That said, I absolutely believe that games can work at work. As you suggest, for example, they have great strengths for training. Games create a safe space for people to test out their mastery of a set of skills in ways that aren’t possible or practical in the real world. They can also help people figure out how best to handle different situations. Say, for example, that you created a game to develop management skills. You might allow players to assign values to their in-game avatars like “nurturing,” “autocratic,” or “optimistic,” which lead to different behavior paths. Players could then examine how these traits play out in a situation filled with characters who have different values like “dependability,” “autonomy,” and “efficiency.” A structure like this could not only impart insight about management styles, but also invite introspection about how an individual’s own personality traits may lead to success and failure in the real world.

In your book’s introduction, you say, “I hope to start moving toward a post-hype discussion of how games can most effectively achieve great things in the real world.” Who is leading the way — or at least moving in the right direction — and what are they doing?

Playful Design CoverJohn Ferrara: You know, there’s so much really inventive work being done right now. Recently, I’ve been playing a lot of “Zombies, Run!,” and I think it’s great. This is a game for smartphones that overlays a narrative about survivors in a zombie apocalypse onto your daily run. As you’re out getting your exercise, you’re listening to the game events as they unfold, and you can hear the zombies closing in. It’s a great use of fantasy, and it plays as a true game with meaningful choices and conflict.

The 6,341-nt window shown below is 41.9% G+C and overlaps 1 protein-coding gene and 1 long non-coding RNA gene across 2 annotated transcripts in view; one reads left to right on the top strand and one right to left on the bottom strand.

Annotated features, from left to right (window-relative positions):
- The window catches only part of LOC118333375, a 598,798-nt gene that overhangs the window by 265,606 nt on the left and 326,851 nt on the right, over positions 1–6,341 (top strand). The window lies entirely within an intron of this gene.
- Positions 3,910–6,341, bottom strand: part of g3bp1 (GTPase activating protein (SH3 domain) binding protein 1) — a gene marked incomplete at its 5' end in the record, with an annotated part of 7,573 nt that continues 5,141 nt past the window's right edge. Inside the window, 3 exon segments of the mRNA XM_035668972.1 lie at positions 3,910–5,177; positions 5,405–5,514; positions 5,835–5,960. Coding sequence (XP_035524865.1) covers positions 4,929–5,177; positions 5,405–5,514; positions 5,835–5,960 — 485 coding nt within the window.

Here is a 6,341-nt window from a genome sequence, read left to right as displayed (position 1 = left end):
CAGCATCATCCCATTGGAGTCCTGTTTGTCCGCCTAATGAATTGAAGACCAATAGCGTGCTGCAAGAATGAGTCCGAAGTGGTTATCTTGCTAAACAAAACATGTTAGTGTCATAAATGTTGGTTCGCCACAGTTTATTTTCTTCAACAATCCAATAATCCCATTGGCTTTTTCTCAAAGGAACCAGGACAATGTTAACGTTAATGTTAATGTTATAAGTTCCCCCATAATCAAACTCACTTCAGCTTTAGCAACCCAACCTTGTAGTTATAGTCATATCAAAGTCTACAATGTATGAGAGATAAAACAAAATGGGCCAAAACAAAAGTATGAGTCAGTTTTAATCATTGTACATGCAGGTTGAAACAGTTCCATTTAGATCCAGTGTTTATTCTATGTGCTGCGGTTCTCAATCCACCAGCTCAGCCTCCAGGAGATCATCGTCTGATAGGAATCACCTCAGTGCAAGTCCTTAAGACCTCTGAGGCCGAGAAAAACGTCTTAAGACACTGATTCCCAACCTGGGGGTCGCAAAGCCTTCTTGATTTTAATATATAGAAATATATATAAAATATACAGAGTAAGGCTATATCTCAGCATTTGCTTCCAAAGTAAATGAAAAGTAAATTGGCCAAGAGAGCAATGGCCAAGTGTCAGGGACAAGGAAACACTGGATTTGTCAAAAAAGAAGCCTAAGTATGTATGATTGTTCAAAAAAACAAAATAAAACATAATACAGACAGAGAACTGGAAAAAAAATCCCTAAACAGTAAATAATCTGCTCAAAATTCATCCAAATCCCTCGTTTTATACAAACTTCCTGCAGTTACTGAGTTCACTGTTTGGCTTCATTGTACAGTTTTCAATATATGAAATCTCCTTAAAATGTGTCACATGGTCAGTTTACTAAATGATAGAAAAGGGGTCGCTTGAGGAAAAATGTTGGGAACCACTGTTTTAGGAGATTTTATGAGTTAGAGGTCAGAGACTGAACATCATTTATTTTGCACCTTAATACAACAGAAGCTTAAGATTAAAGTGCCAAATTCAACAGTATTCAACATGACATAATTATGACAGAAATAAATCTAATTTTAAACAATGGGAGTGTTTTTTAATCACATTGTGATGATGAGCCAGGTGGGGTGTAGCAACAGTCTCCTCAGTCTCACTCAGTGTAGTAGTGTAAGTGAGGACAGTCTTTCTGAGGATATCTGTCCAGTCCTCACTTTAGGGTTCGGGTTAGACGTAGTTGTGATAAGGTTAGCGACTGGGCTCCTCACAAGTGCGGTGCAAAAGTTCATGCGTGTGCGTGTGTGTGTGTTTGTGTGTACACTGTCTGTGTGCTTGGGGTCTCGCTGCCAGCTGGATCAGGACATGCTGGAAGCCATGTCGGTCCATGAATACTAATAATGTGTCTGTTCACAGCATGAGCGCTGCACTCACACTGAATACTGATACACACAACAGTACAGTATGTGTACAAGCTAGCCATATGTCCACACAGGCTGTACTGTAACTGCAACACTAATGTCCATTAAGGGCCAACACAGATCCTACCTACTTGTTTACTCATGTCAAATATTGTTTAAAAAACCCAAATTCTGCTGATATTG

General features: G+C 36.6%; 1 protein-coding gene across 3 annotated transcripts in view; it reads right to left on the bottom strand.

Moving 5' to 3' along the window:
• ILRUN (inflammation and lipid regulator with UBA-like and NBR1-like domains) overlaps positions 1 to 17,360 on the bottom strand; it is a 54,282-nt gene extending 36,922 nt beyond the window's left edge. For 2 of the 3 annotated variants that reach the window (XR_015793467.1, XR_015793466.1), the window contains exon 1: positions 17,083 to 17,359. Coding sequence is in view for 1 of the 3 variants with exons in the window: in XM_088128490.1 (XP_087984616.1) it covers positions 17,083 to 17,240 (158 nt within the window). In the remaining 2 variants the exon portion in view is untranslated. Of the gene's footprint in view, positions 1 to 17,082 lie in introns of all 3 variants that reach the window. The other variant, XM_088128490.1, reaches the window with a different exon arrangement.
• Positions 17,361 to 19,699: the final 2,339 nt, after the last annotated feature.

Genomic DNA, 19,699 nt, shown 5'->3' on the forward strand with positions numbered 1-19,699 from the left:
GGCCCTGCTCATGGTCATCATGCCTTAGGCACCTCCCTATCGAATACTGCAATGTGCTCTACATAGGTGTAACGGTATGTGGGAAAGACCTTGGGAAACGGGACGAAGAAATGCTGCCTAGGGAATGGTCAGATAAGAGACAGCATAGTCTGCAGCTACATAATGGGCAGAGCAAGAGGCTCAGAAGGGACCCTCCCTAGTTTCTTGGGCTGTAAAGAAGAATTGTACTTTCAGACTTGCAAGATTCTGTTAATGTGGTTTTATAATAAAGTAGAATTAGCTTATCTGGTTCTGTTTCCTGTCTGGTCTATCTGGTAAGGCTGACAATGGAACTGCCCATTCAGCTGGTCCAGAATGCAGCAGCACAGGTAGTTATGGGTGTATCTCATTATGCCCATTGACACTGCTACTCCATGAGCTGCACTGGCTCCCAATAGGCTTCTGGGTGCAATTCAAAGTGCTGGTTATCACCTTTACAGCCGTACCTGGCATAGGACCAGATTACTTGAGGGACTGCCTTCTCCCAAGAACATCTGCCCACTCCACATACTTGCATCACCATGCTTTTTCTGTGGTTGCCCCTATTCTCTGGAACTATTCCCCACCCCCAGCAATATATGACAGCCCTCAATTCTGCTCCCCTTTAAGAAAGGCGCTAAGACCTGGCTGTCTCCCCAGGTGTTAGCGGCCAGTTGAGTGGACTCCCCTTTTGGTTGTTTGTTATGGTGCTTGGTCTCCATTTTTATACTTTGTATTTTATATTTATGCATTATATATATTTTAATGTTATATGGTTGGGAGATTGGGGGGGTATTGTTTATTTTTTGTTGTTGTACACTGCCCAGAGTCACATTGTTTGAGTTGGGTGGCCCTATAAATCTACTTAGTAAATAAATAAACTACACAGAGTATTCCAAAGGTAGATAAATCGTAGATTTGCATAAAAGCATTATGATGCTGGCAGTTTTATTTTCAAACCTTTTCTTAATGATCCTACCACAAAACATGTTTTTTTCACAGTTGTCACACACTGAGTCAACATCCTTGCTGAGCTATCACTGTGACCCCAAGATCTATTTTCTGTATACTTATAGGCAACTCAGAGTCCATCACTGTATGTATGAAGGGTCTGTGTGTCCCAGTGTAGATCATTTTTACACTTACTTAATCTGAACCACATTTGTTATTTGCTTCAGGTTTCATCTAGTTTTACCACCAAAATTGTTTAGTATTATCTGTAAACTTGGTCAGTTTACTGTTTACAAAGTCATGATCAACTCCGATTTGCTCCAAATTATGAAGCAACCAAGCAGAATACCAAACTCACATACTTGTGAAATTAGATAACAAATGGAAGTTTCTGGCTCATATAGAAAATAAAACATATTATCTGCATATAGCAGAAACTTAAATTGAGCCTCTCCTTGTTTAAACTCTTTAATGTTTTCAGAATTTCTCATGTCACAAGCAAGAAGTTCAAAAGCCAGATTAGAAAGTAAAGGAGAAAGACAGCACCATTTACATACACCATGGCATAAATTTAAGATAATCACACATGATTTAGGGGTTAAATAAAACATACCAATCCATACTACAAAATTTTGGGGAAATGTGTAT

There’s also a great group at the University of Wisconsin-Madison that’s developed a smartphone app called ARIS, which builds game scenarios into physical locations, and they’ve developed dozens of applications for it. One of them is being developed as a museum tour for the Minnesota Historical Center, giving people quests to complete by scanning objects in the exhibit and then using them to complete objectives in a story line. The museum is actually changing the way the exhibit is laid out to better accommodate the gameplay, moving away from the traditional snaking path to more of an open layout that allows players to move more freely between the interacting displays to solve the game’s challenges.

Some of the thought leaders who I really admire include Eric Klopfer and Scot Osterweil at MIT, Ian Bogost at the Georgia Institute of Technology, and Jane McGonigal. A common current among these thinkers is their emphasis on games themselves as a force of cultural transformation, rather than simplistic “gamification” of software applications that lead to little or no meaningful change.